Chapter 13 Bankruptcy is Complex, But Can You Afford a Lawyer?
Chapter 13 bankruptcy is a complicated process which usually requires the help of an attorney. A recent study out of the Central District of California found that just 1 in 2,500 pro se chapter 13 cases in that district were successful. Why?
The forms and rules are complex and small mistakes have big consequences. An experienced attorney can help smooth the difficult process and minimize your stress. Of course, attorneys also have costs, and when you’re filing for bankruptcy you probably think that another bill is the last thing you need. Many folks we talk to don’t believe they’ll be able to afford bankruptcy, but they’re usually wrong. Bankruptcy attorneys understand that their clients are facing financial hardship, so does the court.
Chapter 13 is More Affordable Than You Think
It turns out that when filing for Chapter 13 bankruptcy, an attorney might be more affordable than you think. Instead of paying the entire fee upfront or in a balloon payment at the end of the bankruptcy process, you can include attorney fees in your Chapter 13 repayment plan and pay lawyer’s fees in installments as part of your bankruptcy.
When filing for Chapter 7 bankruptcy, attorneys will likely require full payment of fees prior to filing a case. This is not the case in chapter 13 bankruptcy, which allows the bankruptcy trustee to pay the attorney’s fees out of the bankruptcy estate each month. That means that not only can you pay your bill over time but you don’t have to deal with it separately at all. By default, the plan payments are subtracted from your paychecks (you may be able to set up a different method of payment with your trustee) and deposited into the bankruptcy estate. The trustee then makes distributions to creditors, including your attorney, every month.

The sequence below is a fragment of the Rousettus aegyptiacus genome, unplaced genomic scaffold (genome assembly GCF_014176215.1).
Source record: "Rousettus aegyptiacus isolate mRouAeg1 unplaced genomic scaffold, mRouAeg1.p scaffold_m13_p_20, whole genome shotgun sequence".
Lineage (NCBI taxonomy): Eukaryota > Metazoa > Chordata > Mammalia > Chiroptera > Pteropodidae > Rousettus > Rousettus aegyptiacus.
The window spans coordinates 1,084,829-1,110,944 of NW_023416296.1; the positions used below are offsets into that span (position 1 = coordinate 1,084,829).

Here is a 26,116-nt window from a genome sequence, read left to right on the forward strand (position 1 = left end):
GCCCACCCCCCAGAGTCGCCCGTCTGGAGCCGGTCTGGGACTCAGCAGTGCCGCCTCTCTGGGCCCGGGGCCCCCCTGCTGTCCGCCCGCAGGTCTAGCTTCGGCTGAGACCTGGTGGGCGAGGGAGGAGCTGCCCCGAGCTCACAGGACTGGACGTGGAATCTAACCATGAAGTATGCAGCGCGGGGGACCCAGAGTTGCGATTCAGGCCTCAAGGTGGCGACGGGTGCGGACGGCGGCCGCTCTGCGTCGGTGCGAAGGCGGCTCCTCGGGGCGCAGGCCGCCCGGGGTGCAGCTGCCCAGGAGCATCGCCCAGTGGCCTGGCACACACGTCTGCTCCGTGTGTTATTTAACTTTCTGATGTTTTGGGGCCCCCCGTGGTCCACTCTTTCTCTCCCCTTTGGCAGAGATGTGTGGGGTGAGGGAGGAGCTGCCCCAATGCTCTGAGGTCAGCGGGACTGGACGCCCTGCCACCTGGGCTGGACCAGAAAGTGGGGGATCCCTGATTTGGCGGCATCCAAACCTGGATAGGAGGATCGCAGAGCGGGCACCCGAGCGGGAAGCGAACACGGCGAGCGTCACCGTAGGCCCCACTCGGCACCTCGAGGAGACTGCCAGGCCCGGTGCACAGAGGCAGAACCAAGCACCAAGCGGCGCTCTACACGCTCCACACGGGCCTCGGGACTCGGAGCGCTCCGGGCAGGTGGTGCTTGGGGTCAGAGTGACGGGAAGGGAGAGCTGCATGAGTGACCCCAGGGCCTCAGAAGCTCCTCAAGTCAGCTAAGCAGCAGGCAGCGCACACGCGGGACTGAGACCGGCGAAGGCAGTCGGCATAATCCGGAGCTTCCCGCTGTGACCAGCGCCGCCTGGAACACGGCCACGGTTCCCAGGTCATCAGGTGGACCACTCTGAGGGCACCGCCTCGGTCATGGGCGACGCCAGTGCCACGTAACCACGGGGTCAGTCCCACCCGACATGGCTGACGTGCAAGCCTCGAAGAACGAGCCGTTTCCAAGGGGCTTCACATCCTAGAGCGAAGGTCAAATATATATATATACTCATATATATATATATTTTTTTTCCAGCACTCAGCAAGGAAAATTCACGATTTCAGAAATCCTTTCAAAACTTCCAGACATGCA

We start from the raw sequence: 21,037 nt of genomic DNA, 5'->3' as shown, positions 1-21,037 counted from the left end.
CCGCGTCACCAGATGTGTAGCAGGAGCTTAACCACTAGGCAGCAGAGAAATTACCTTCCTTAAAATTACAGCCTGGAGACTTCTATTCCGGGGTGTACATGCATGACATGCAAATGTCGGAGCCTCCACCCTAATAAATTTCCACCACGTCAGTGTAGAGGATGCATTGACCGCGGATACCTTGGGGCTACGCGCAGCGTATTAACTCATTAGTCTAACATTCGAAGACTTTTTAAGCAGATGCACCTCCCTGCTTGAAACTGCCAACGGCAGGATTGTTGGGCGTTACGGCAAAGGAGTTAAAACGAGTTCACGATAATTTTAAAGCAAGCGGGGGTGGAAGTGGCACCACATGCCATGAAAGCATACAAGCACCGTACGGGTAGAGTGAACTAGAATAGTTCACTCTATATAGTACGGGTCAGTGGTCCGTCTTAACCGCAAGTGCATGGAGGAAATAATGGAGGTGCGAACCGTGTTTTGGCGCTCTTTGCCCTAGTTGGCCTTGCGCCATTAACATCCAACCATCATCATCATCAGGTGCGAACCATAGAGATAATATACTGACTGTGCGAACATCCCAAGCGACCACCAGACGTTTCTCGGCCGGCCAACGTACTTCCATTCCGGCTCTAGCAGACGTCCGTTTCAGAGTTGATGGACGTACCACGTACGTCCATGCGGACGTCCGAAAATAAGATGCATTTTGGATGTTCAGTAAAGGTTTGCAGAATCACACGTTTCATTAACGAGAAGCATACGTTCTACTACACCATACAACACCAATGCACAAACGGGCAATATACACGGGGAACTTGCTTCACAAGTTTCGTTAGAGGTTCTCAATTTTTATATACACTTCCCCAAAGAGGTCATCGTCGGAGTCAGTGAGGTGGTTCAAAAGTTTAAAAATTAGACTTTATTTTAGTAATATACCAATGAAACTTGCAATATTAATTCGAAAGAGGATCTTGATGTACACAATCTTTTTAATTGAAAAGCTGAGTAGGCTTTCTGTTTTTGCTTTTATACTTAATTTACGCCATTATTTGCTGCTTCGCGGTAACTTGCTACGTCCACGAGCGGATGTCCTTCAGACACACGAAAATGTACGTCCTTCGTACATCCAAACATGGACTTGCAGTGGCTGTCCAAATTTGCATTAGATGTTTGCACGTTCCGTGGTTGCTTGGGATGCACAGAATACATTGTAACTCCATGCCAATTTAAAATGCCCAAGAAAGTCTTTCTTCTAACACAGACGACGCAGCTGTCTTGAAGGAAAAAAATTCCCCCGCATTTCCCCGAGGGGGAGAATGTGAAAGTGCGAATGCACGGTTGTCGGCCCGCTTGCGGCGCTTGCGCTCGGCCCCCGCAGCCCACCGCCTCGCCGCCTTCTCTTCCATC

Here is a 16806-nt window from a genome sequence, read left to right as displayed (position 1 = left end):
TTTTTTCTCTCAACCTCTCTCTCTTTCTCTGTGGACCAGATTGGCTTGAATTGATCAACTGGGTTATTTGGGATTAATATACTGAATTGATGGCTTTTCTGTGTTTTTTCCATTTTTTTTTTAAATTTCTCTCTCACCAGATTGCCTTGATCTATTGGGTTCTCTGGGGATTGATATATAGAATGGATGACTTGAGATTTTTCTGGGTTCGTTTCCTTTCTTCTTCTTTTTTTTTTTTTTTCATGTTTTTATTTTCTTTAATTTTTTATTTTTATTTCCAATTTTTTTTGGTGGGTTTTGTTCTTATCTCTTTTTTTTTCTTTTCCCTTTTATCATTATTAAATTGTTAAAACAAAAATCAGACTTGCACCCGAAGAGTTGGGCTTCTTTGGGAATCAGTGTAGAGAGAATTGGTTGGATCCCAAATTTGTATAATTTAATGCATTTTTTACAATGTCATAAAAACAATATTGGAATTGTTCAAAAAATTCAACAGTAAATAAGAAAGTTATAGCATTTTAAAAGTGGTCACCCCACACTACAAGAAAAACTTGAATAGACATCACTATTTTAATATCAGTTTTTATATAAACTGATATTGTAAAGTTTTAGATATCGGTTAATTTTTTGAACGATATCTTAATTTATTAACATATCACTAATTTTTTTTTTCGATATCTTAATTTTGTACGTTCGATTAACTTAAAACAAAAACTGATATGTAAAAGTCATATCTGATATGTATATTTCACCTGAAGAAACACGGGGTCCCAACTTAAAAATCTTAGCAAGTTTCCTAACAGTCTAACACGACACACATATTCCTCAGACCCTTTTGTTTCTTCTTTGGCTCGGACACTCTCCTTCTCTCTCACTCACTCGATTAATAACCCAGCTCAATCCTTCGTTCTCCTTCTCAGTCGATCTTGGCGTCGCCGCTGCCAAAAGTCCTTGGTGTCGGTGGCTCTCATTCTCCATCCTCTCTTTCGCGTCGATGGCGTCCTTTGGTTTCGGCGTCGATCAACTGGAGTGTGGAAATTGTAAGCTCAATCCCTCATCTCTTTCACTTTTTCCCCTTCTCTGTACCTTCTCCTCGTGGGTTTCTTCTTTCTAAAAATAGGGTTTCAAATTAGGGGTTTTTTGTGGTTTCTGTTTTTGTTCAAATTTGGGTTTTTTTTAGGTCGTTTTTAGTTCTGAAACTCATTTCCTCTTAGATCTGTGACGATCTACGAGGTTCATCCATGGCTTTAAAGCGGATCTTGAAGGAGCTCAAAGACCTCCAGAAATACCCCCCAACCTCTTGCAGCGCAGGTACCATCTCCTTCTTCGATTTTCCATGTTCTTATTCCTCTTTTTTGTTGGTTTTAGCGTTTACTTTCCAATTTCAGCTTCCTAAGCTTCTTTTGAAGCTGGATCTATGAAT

Fee Structures Vary Based on Locale and Case
The “no-look” fee in Dayton for chapter 13 bankruptcy is $3,500. Your attorney may implement several different fee structures to pay this bill. For example, you may need to pay a small part of the fee up front. On the other hand, you may only be responsible for filing fees to initiate a case. The length of time over which the fees are repaid will vary based as well, but in the vast majority of cases, lawyer’s fees are paid as part of the Chapter 13 plan.
The way you pay your fees will depend on several factors, including the lawyer’s, judge’s, and trustee’s policies, the feasibility of your case, and local custom. If you feel that your attorney fees have been assessed incorrectly, you may have them reviewed by a judge.
Ask your attorney about fee structure and repayment plans. Legal help for the Chapter 13 process is more affordable than you think.
About Russ Cope
Russ B. Cope is dedicated to legal standards that go far beyond filing cases — he is interested in your goals. Russ wants to be certain that each client is making an informed decision that will make their life better, and thrives on the interaction between lawyer and client.
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